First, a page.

In Godbillon's book "Topologie Algébrique", chapter "de Rham cohomology with compact support", he states thm 3.1:

Let $M$ be a smooth manifold, $N$ a closed (as subset) submanifold, the injections $i : M\setminus N \to M$ and $j : (M,\emptyset) \to (M,N)$, then the homomorphism $i_* : H_c(M\setminus N) \to H_c(M)$ (which is extension by $0$ of a form with compact support on $M\setminus N$) factors through $H_c(M\setminus N) \xrightarrow{i'_*} H_c(M,N) \xrightarrow{j^*} H_c(M)$, i.e. $i_* = j^* \circ i'_*$.

Thm 3.1: $H_c(M\setminus N) \xrightarrow{i'_*} H_c(M,N)$ is an isomorphism.

His proof uses a version (not the usual one) of the "Tubular Neighborough theorem" : $M$ and $N$ as before, there exists a closed submanifold $T$ of $M$ having the same dimension, such as 1) $N \subset \mathring{T}$, 2) there is a proper smooth retraction $r : T \to N$, 3) with the injection $k : N \to T$, $k \circ r$ is smoothly and properly homotopic to $Id_T$. So here $k^* : H_c(T) \to H_c(N)$ is an isomorphism.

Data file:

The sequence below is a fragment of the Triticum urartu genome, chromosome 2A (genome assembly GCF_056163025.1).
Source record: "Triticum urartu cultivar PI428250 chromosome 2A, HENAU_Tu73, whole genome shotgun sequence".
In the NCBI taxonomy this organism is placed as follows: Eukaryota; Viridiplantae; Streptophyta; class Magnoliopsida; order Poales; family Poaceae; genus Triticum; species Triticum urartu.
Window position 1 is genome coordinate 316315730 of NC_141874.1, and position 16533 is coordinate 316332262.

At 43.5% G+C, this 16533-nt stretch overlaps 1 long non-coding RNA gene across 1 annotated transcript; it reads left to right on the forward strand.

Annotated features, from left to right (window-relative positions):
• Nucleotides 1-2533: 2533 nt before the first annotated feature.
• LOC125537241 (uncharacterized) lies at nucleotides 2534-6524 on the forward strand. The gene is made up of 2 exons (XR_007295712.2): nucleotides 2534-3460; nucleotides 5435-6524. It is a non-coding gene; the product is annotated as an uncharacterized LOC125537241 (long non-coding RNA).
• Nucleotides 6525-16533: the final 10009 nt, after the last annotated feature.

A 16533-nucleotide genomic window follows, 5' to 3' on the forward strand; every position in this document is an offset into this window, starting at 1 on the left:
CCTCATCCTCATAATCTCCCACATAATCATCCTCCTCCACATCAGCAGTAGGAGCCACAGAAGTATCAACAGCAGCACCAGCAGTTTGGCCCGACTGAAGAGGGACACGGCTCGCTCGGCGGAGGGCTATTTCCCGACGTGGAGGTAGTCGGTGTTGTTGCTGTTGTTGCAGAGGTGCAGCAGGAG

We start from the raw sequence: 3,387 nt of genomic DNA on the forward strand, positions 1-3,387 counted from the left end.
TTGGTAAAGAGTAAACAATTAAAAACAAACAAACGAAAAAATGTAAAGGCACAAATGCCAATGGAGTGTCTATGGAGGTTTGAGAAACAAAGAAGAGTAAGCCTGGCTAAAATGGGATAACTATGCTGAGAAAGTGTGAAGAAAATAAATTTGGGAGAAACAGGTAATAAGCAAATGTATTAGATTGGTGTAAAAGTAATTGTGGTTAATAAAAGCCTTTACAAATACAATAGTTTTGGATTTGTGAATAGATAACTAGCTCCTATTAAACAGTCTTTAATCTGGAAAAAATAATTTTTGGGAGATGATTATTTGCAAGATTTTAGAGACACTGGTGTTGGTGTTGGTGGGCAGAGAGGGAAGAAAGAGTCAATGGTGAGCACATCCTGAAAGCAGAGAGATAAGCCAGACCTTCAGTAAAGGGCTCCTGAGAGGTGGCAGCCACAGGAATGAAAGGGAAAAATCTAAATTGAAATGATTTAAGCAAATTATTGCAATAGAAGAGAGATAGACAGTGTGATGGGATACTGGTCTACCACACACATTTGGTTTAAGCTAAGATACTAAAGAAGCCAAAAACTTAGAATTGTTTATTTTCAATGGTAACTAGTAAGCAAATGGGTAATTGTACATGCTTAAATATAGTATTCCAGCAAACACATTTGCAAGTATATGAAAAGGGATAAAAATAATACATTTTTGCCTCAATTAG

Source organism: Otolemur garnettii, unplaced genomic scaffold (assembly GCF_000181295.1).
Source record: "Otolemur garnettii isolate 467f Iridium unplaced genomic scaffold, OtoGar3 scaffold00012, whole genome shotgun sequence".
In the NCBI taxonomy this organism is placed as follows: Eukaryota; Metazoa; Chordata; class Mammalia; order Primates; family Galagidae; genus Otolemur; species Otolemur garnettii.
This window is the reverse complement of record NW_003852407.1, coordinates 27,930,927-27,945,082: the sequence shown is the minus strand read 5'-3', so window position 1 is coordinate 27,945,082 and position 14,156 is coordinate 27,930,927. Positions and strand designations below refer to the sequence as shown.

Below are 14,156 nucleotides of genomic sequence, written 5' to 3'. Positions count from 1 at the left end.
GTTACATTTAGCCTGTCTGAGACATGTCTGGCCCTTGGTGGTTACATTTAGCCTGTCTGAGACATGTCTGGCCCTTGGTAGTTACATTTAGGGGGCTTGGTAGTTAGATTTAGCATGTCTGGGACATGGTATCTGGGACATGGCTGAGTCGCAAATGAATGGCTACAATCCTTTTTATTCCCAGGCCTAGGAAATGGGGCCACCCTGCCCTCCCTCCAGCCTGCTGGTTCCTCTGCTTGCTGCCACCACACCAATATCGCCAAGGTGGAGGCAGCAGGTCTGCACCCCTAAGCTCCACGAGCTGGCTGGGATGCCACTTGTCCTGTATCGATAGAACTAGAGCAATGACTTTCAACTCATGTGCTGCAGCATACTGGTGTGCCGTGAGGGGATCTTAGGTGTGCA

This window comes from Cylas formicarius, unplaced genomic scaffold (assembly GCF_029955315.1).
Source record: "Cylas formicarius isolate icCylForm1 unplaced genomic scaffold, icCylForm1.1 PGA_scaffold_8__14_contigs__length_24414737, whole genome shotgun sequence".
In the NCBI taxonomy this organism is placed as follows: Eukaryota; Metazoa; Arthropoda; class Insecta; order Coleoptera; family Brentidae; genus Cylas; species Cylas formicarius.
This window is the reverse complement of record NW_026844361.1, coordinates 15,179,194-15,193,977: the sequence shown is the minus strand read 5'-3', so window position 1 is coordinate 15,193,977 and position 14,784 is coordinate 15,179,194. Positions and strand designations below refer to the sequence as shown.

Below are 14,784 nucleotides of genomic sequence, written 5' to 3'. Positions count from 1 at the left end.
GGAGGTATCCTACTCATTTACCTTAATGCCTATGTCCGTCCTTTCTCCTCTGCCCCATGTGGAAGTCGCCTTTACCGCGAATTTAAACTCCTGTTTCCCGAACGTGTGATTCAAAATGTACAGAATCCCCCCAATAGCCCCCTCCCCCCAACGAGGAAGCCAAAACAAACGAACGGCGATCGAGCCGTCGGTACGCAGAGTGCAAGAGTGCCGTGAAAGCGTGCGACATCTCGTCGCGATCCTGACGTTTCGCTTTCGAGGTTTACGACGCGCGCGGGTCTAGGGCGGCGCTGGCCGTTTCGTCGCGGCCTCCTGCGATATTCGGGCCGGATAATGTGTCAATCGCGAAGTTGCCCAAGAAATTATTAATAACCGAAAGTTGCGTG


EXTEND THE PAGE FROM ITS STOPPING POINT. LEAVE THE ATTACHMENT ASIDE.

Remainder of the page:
Then for the surjectivity of $i'_*$ he goes : let $\alpha \in Z_c(M,N)$. $\alpha$ being null on $N$ there is a form $\beta \in \Omega_c(T)$ such that $\alpha = d\,\beta$ (me : *because $k^*$ is an isomorphism, but $\beta$ is not null on $N$ a priori*). Let $\gamma \in \Omega_c(M)$ such that $\gamma = \beta$ on $T$ (me : *because here, with $l : T \to M$ the injection, $l^* : H_c(M) \to H_c(T)$ is surjective*). So $\alpha' = \alpha - d\;\gamma$ is a closed form with compact support, cohomolog to $\alpha$, null on $T$ (* so $Supp(\alpha') \subset M \setminus N$*) and $\alpha' \in Z_c(M\setminus N)$ completing the proof.

I am OK with its "notation shortcuts", but we're looking for a form in $Z_c(M\setminus N)$ whose image by $i'_*$ (which is extension by $0$) is cohomologous to $\alpha$ *relative to $N$*. He shows that $\alpha'$ is cohomologous to $\alpha$ in $\Omega_c(M)$, but not that it is cohomologous relative to $N$, i.e. in $\Omega_c(M,N)$, since there is no reason why $\beta$ or $\gamma$ should be null on $N$.

Is Godbillon's proof flawed, or am I missing something obvious ?